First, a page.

Major Payne

Today I diagnosed myself with lymphedema.  Yes, self-diagnosed because I couldn’t find anyone else to do so.

About two weeks ago, I started having pain in my shoulder, which eventually traveled down my arm.  I attributed this to a knot in my back muscles which pushed on nerves creating the pain (not an unusual occurrence for me over the years).  I started to notice, however, an accumulation of fluid under my armpit — so much so, that my arm and side were rubbing together, creating an irritation.  Eventually, I started noticing some swelling in my fingers, along little red splotches on my hands.  It took me a few days, but it finally clicked that this could be an early stage, mild lymphedema.

For those of you who are unfamiliar with this, lymphedema, “also known as lymphatic obstruction, is a condition of localized fluid retention and tissue swelling caused by a compromised lymphatic system.” (per Wikipedia)  It often occurs in women who, like me, have had breast cancer with dissection/removal of lymph nodes.  My oncologist assured me that I did not need to worry about this, since I only had two nodes removed.  But I knew this was still a risk because of the wonderful world of blogging.  I have read first-hand accounts to the contrary.

Anyway, I called my oncologist this morning and learned that she was in meetings all day, and her PA was totally booked.  It was suggested that I call my primary care doctor, who I knew would be of little help.  I pursued an appointment with someone to validate my self-diagnosis.  Apparently my description of the symptoms was sufficient enough for them, because they sent me for a Doppler venous ultrasound.  This was, I believe, intended to rule out blood clotting / vein obstruction as the cause of the swelling.  That test proved negative, as expected.  Next step:  Off to a lymphedema clinic.  (Maybe it’s me, but I guess I was thinking someone more qualified would actually want to look at my symptoms…)

Since I am travelling for work for a few days, I won’t be able to go until Wednesday at the earliest.  For now, I’m trying to manage the pain, rest my arm, and pray that it stays mild and they are able to help me effectively manage this.  What a pain!

For my lymphedema friends in the blogosphere, any suggestions….?

No recipes today, but I do want to thank my mom for the homemade (sugar-free) applesauce.  Delicious!!!


Major Payne (1995) –


13 thoughts on “Major Payne

  1. If you check out my blog there Re lots of ideas … Self massage etc.. Exercises.. when you can try to rest your arm .. You need to get on top of it quickly so that it stays mild.. Sadly Lymphedema is often misunderstood or seen by doctors as insignificant but I fact it can have a huge I packed on life… You will also need to be measured for a compression sleeve to control the swelling… Yes a friend had only 3 nodes removed for breast cancer and her arm started to come up two weeks ago.. Like you doctors said it would not.. I am so sorry that you have to deal with this as well… Helen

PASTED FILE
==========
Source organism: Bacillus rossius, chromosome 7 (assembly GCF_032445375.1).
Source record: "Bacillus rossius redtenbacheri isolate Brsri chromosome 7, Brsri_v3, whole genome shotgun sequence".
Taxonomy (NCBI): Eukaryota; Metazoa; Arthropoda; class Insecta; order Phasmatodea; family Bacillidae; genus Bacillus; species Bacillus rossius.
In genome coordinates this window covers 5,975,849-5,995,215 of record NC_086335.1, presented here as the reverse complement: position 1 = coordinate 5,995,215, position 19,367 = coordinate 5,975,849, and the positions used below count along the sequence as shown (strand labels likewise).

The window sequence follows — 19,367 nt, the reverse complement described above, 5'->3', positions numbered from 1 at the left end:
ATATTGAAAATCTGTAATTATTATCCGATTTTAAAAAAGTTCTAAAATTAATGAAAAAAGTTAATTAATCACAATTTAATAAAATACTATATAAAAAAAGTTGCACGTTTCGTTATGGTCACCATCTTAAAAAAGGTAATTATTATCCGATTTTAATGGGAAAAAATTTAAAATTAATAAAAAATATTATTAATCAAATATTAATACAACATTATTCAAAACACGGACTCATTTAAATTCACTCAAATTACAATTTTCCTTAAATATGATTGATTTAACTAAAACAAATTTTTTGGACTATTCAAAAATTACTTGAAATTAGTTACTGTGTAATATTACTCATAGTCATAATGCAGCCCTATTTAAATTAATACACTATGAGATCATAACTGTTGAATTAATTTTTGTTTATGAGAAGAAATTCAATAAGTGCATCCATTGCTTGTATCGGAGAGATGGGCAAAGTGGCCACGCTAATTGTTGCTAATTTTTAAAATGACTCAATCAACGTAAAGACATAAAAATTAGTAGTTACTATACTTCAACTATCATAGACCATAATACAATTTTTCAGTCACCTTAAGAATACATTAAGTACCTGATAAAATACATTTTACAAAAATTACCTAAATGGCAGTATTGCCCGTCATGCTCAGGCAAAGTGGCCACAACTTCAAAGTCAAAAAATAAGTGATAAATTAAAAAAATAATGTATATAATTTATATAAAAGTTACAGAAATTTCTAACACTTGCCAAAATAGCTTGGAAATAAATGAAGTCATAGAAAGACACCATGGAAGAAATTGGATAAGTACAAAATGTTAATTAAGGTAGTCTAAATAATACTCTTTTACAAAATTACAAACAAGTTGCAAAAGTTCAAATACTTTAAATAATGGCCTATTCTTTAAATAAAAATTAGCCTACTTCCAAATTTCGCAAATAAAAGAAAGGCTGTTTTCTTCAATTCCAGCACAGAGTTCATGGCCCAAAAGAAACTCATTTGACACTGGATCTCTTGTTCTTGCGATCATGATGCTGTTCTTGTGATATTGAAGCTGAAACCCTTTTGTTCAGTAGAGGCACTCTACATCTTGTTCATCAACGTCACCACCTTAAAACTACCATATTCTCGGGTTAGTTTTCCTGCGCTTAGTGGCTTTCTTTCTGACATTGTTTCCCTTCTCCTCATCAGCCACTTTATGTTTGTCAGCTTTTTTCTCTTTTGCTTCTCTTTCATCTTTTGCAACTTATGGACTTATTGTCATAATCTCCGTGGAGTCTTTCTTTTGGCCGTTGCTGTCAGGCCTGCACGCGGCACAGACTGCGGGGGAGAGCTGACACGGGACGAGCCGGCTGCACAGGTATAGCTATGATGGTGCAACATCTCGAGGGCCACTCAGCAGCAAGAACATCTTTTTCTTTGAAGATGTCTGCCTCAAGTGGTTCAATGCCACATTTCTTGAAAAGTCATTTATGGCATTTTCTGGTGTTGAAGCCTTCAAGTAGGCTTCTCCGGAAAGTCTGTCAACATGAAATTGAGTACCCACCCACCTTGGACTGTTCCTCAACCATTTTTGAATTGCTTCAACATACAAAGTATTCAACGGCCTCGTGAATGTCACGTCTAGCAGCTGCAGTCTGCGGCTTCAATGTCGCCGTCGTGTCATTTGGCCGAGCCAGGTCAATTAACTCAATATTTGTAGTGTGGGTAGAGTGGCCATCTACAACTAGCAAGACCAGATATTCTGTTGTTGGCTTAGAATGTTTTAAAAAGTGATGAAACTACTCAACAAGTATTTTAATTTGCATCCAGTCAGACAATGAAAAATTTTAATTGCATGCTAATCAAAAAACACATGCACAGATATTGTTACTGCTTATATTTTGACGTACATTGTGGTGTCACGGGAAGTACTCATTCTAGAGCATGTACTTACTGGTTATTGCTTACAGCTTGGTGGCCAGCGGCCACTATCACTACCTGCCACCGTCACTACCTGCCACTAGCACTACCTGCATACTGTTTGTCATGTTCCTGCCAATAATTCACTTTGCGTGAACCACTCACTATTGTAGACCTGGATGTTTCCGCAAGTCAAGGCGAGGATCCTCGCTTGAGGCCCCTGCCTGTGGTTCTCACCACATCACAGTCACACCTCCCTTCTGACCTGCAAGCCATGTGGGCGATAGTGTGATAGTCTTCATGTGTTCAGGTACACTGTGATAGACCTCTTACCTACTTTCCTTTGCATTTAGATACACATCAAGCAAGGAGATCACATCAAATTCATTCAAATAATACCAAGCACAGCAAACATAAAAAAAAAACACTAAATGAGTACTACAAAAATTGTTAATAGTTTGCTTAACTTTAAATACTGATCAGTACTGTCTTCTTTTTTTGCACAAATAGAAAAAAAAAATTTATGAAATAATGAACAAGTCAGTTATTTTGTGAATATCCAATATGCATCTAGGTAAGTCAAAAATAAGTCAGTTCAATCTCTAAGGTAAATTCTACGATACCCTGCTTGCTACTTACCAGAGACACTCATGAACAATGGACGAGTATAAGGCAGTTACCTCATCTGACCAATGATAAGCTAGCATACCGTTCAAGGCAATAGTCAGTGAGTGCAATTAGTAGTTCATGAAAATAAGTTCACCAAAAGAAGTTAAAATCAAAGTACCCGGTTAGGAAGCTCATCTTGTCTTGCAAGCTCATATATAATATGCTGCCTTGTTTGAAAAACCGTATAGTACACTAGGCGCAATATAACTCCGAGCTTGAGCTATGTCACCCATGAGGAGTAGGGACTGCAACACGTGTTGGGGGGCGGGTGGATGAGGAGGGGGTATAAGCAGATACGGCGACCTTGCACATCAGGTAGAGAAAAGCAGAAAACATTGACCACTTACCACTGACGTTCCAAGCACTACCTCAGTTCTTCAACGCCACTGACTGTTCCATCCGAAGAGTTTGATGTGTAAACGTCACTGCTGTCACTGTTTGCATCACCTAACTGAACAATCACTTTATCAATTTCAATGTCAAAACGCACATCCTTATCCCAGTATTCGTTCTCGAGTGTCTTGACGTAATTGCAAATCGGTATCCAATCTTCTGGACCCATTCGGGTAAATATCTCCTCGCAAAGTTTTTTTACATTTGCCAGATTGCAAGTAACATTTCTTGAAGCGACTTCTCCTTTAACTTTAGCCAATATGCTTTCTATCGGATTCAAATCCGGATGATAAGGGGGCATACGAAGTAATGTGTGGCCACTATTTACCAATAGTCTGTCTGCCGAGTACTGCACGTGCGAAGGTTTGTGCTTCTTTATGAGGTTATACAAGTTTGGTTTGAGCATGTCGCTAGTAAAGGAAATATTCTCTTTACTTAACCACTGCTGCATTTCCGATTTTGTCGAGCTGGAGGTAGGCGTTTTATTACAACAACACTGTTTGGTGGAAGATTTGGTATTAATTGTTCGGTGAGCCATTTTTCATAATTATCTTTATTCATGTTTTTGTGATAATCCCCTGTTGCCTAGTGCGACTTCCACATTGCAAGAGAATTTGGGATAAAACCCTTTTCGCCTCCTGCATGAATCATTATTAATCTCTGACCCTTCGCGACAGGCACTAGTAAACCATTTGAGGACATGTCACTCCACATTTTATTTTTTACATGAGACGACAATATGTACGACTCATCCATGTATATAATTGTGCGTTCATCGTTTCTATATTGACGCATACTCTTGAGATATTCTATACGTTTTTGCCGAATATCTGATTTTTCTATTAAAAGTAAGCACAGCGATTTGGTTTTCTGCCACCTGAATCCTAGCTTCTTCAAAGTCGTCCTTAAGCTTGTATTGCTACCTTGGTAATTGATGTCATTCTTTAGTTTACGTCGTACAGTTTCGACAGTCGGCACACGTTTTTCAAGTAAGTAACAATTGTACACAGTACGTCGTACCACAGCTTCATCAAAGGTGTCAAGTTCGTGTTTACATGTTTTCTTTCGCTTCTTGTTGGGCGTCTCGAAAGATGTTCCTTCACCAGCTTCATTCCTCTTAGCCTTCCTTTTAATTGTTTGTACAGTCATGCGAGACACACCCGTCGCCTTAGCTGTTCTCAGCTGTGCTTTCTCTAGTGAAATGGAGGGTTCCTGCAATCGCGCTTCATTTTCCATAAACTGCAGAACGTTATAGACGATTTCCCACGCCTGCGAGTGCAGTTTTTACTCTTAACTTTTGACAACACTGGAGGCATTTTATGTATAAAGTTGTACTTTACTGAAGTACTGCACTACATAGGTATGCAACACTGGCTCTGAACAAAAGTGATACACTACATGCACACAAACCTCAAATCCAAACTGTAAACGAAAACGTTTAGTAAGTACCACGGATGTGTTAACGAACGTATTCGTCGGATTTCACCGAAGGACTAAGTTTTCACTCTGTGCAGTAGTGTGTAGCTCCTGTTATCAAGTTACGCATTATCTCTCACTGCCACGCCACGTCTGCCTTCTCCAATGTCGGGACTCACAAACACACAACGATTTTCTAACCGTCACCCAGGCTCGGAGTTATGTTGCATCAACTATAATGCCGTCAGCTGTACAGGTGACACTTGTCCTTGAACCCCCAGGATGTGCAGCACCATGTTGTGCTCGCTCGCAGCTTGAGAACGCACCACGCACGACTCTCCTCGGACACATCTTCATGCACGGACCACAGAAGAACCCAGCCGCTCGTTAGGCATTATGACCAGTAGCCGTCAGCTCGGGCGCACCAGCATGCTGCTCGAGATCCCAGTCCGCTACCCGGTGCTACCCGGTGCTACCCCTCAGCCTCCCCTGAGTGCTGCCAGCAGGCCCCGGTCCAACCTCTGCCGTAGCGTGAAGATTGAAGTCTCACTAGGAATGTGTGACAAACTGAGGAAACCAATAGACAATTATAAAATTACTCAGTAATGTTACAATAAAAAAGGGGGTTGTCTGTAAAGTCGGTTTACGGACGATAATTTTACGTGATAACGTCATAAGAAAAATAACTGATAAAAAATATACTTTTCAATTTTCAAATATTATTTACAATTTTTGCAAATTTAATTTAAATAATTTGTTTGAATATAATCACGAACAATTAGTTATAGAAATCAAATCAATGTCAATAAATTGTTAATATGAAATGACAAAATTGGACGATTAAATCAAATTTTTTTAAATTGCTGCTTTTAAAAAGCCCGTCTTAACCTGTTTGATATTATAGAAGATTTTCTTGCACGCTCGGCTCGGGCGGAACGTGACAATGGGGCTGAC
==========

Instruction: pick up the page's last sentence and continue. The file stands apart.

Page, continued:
• Helen, I feel so educated on lymphedema from reading your blog this past year!! I think I know more about it than many of my doctors. (It’s why I refused to see my primary care doc… I KNOW I know more than he does!) I was trying to be careful to not trigger the lymphedema, but honestly, I think was did was driving for a longer period of time than I usually do. I certainly wouldn’t have considered driving one of those activities. So I feel so prepared to go to the lymphedema clinic because of everything I have learned from you! Thank you for the wonderful service you provide in educating all of us!!!

      • I am so glad it has helped you as that is my aim… It took years for me to educate myself and find the best care… Being armed with knowledge always helps!!

  2. The self-massage really helps me keep the LE at bay. When I start to feel some tightness, I do this and it usually resolves. Also, I find that if I don’t get in some vigorous aerobic activity for a few days, the symptoms are worse. Running is my LE antidote!

    • How many lymph nodes did you have removed? I am hoping that the massage is something the clinic will help teach me. I have been struggling with getting much cardio… or any exercise… due to the joint pain and trying to find time. Cooking from scratch takes so long, that I often do not have time (assuming I felt up to it). I know I need to do something more, I just haven’t figured out what or how. I can safely say that running will never be my antidote! lol

      • I had 16 nodes removed on the left and the sentinel node on the right. I’ll see if I can find a diagram to post about the self-massage. It’s really easy. As for the exercise, even if you could build up to 20 mins of walking and swing your arms, it makes a big difference. I hear you about the cooking!

      • Wow. 16???? I shouldn’t complain with two. Is this something you have to manage every day? I’ve read a bit about the massage but haven’t had time to do any research yet. If you have a resource handy, that would be great. Thank you!

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